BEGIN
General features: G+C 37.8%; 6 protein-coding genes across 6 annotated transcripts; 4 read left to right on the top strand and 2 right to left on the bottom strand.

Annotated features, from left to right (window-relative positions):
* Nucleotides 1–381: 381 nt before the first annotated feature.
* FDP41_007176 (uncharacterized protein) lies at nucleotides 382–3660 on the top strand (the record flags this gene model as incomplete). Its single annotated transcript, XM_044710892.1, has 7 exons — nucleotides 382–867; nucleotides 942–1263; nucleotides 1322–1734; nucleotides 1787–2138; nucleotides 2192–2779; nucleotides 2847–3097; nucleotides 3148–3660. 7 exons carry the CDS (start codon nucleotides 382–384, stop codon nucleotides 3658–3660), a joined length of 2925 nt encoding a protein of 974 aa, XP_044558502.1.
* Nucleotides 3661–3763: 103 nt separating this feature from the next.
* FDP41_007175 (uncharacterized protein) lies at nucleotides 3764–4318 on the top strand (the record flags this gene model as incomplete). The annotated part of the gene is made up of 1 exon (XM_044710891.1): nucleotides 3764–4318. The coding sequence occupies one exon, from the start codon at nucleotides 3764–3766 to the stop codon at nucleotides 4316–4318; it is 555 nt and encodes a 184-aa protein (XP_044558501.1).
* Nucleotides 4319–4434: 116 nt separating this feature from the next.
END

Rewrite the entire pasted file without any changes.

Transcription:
General features: G+C 37.8%; 6 protein-coding genes across 6 annotated transcripts; 4 read left to right on the top strand and 2 right to left on the bottom strand.

Annotated features, from left to right (window-relative positions):
* Nucleotides 1–381: 381 nt before the first annotated feature.
* FDP41_007176 (uncharacterized protein) lies at nucleotides 382–3660 on the top strand (the record flags this gene model as incomplete). Its single annotated transcript, XM_044710892.1, has 7 exons — nucleotides 382–867; nucleotides 942–1263; nucleotides 1322–1734; nucleotides 1787–2138; nucleotides 2192–2779; nucleotides 2847–3097; nucleotides 3148–3660. 7 exons carry the CDS (start codon nucleotides 382–384, stop codon nucleotides 3658–3660), a joined length of 2925 nt encoding a protein of 974 aa, XP_044558502.1.
* Nucleotides 3661–3763: 103 nt separating this feature from the next.
* FDP41_007175 (uncharacterized protein) lies at nucleotides 3764–4318 on the top strand (the record flags this gene model as incomplete). The annotated part of the gene is made up of 1 exon (XM_044710891.1): nucleotides 3764–4318. The coding sequence occupies one exon, from the start codon at nucleotides 3764–3766 to the stop codon at nucleotides 4316–4318; it is 555 nt and encodes a 184-aa protein (XP_044558501.1).
* Nucleotides 4319–4434: 116 nt separating this feature from the next.